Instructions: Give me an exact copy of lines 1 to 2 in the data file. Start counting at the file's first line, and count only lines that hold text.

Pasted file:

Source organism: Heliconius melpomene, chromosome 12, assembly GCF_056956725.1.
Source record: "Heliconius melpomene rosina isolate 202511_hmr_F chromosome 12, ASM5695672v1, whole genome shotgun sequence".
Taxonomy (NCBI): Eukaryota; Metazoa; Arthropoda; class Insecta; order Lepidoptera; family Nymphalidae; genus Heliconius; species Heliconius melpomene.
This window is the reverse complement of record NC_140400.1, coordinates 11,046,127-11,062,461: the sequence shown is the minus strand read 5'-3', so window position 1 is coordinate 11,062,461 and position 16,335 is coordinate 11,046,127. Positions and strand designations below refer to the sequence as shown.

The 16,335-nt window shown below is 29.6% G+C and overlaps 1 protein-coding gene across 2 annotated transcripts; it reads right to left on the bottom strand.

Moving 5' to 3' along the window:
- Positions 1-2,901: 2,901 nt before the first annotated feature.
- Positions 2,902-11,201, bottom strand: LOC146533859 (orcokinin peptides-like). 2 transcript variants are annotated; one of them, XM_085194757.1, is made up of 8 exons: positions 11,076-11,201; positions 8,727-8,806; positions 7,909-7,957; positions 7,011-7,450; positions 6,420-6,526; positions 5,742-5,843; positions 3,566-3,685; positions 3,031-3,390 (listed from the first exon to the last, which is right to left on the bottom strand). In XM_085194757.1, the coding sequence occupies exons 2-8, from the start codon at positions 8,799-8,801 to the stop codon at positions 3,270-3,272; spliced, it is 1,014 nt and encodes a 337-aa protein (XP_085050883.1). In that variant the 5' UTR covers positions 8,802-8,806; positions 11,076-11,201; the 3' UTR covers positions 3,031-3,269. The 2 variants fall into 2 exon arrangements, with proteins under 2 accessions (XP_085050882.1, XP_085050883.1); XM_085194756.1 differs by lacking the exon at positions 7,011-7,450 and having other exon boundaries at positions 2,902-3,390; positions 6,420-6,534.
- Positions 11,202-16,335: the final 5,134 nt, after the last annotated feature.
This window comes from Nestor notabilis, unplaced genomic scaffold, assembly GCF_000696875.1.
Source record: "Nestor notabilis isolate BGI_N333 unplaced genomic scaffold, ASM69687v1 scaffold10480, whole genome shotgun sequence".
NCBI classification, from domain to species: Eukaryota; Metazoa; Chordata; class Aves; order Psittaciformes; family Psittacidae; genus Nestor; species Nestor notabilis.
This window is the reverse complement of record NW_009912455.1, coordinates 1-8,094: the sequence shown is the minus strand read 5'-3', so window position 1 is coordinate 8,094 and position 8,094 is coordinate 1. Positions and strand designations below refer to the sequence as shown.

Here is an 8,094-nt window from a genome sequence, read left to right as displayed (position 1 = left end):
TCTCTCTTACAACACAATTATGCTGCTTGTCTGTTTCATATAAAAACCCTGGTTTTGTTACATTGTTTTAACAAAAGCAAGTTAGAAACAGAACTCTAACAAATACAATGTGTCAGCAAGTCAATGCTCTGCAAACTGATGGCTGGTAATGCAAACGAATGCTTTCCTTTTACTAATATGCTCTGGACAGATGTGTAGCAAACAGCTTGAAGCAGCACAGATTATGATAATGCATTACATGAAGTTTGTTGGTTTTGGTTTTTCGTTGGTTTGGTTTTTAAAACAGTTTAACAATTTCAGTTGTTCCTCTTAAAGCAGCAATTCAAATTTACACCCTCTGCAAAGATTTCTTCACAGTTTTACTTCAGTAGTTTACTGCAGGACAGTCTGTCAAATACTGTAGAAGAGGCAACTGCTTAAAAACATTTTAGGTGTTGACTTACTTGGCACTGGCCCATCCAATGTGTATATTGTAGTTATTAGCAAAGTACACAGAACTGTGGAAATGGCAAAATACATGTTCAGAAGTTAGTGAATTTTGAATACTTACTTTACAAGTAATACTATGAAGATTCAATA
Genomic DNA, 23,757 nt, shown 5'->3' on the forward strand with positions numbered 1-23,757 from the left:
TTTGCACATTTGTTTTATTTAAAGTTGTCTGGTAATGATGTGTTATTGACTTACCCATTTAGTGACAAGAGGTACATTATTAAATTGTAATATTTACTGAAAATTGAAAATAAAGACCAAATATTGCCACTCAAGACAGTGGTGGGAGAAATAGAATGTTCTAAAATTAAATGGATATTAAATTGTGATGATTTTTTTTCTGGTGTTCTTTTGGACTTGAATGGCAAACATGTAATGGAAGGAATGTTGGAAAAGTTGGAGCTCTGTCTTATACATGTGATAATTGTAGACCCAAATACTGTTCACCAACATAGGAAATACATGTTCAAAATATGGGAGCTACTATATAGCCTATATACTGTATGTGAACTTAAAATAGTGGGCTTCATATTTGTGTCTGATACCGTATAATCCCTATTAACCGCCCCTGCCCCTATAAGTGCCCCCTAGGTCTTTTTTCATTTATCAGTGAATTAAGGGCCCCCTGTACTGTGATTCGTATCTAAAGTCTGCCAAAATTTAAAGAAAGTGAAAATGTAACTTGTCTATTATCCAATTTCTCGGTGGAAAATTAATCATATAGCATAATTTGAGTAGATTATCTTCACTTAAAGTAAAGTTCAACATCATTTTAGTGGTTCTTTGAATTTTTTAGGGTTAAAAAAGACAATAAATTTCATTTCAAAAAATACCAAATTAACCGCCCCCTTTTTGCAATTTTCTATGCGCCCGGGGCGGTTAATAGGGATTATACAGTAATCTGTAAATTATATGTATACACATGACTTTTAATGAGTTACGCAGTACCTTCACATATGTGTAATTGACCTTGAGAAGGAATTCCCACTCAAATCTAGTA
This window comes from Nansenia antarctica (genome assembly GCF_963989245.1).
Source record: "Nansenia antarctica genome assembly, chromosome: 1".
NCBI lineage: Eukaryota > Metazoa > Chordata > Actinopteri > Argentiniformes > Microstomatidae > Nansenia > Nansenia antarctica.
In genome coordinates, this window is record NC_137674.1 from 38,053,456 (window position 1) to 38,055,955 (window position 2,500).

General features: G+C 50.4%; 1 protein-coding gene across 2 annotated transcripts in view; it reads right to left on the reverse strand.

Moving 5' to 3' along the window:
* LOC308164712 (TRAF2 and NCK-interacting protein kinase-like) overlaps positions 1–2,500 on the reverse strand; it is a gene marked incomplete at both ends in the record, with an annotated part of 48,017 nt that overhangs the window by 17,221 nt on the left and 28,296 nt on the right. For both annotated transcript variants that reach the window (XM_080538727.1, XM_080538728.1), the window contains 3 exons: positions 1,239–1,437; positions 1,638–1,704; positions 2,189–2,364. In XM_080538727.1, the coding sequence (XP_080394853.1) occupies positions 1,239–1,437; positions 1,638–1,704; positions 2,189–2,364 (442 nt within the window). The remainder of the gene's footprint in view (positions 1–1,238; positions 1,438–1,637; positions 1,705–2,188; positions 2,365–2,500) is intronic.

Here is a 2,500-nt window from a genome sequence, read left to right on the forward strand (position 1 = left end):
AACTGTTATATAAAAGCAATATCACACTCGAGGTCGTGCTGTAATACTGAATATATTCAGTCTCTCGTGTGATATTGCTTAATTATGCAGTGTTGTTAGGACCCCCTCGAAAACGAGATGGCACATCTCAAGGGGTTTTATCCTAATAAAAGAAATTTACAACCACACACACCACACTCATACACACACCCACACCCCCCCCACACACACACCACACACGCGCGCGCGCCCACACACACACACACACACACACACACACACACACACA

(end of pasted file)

Source organism: Heliconius melpomene, chromosome 12, assembly GCF_056956725.1.
Source record: "Heliconius melpomene rosina isolate 202511_hmr_F chromosome 12, ASM5695672v1, whole genome shotgun sequence".